“People who came from the environmental movement, from the anarchist movement, the squatter movement, they got together, it was a just very beautiful time in Spain.” – Presenter on CIC
After the banking system expropriation action, generally attributed to Enric Duran, the speaker said during those years, it was an important time because it galvanized involvement and got the “punks and the hippies” together to eventually create the Integral Cooperative in 2010.
In the last two decades the speaker said that in the heavily populated and large Catalonia region, a relatively autonomous area of Spain, people have shifted their focus from ways to attack the state, to building alternatives of a new society without the state.
“We are focusing on giving the people spaces for autonomy, spaces to be able to live their lives and to cover all of their needs without the need of participating in the state.” – Presenter on CIC
“The Integral Cooperative is not a cooperative in the legal sense … it’s basically an umbrella, a network of different entities, collectives, and individuals who are working together to build this little bubble and protect itself from attacks from the State“, said the presenter, who also included the four main aspects of the Intergral Cooperative: territory, a cooperative public system, an economic system, and principles.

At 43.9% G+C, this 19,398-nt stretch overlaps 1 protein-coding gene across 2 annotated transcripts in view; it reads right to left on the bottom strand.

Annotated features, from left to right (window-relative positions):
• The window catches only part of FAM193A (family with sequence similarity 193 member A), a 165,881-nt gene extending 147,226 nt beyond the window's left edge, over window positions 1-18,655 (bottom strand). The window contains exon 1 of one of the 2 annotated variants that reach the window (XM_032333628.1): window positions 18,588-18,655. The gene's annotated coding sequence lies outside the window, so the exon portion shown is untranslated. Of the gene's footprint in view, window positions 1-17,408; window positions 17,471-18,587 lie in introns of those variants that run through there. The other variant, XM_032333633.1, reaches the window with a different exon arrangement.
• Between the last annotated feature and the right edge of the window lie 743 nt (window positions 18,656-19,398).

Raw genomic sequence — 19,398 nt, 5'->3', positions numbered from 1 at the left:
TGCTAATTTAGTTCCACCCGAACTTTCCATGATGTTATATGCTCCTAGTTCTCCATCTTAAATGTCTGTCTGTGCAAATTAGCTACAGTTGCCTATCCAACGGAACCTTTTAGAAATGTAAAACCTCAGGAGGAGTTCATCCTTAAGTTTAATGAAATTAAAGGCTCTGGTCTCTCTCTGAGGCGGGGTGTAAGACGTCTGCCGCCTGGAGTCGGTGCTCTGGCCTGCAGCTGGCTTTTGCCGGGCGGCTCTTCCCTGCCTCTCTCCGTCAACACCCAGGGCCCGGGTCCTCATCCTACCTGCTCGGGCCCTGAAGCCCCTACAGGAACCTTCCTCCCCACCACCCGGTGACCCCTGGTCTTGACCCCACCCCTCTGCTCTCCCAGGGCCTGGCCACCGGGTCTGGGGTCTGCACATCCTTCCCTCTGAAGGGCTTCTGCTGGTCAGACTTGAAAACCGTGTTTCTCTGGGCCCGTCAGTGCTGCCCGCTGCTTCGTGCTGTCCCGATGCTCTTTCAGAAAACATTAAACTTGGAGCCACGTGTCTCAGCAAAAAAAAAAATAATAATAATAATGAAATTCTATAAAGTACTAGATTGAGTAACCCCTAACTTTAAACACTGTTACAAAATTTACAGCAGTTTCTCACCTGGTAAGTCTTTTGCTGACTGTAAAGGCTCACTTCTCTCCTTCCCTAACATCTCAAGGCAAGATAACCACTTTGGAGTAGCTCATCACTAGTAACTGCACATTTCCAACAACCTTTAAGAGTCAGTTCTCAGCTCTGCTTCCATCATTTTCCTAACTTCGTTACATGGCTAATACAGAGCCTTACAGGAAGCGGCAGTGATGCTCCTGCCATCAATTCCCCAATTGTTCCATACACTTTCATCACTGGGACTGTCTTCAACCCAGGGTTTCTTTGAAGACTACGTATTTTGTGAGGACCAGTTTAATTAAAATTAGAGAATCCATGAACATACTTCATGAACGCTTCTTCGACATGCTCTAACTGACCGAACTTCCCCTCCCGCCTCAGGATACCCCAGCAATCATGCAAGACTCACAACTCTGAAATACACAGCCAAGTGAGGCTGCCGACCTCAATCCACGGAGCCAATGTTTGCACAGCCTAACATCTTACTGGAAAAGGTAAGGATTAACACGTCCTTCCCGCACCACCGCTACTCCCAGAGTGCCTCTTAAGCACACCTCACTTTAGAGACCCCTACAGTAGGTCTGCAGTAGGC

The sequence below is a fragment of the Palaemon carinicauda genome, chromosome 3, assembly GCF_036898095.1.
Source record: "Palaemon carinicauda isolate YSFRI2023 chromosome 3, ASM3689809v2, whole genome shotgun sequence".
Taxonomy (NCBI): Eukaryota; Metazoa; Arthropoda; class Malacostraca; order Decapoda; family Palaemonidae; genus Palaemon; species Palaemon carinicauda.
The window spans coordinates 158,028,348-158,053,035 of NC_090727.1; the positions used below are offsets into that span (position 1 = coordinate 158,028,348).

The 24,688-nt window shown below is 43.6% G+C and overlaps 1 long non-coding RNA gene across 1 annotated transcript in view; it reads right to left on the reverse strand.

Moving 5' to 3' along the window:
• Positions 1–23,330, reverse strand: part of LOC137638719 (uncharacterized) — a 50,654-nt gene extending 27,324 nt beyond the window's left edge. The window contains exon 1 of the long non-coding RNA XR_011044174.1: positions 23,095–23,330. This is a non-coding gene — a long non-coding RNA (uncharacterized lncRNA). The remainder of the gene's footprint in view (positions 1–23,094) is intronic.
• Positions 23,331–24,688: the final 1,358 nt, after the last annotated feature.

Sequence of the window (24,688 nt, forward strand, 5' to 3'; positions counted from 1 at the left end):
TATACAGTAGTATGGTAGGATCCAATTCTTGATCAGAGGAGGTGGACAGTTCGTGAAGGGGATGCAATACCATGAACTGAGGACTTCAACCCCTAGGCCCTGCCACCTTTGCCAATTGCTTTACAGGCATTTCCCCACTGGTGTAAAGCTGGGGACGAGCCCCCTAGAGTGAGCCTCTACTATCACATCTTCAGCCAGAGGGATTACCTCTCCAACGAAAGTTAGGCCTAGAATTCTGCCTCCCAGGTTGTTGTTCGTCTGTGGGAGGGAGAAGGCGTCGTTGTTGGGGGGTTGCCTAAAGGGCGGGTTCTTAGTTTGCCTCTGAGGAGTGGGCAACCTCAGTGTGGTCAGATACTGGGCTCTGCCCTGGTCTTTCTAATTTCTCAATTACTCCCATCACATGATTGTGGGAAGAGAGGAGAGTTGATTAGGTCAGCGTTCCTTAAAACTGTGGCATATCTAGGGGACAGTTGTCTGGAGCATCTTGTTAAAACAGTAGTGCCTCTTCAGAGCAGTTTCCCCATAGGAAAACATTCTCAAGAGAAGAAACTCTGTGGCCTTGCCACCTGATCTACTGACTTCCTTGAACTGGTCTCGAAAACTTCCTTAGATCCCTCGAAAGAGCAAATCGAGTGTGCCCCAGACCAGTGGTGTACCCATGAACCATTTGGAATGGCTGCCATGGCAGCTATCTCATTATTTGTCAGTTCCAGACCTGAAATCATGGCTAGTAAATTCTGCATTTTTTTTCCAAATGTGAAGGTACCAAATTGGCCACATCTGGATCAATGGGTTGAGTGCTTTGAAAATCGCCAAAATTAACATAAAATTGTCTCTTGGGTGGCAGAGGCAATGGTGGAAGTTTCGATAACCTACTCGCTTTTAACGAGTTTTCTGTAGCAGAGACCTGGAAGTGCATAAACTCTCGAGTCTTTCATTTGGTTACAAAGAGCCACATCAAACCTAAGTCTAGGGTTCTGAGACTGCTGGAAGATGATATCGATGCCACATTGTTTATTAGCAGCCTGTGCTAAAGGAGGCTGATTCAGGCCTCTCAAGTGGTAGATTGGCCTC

Among the general principles of social transformation, sustainability, and political organization is the reclaiming of autonomy, or recovering sovereignty over food, technology, and energy. “We need to be able to self-manage these three things to be fully autonomous“, said the presenter.
“A big part of this whole ecosystem is based on trading, what we call the eco xarxes, eco networks … which use their own currency,” said the presenter.
In terms of food sovereignty, people in the region are relearning how to grow, prepare, process, share, and trade food. Energy and transportation are related as they are a big part of the eco networks working hand in hand. Some of the cars have been adapted to be able to use oil and hydrogen as fuel and they use recycled oil collected from restaurants.
The presenter says that technology is one of the most important facets of the CIC, saying it “is a good example of how technologies can unite different struggles.” Internet connections are created through a variety of means, including a very large mesh network that is allowing people in the rural regions to get internet connectivity.
The presenter said that although a lot of people may be wary of technology, once they start to learn it, they can see how “important it is to know and how much freedom it gives you to understand the technology that you are using.”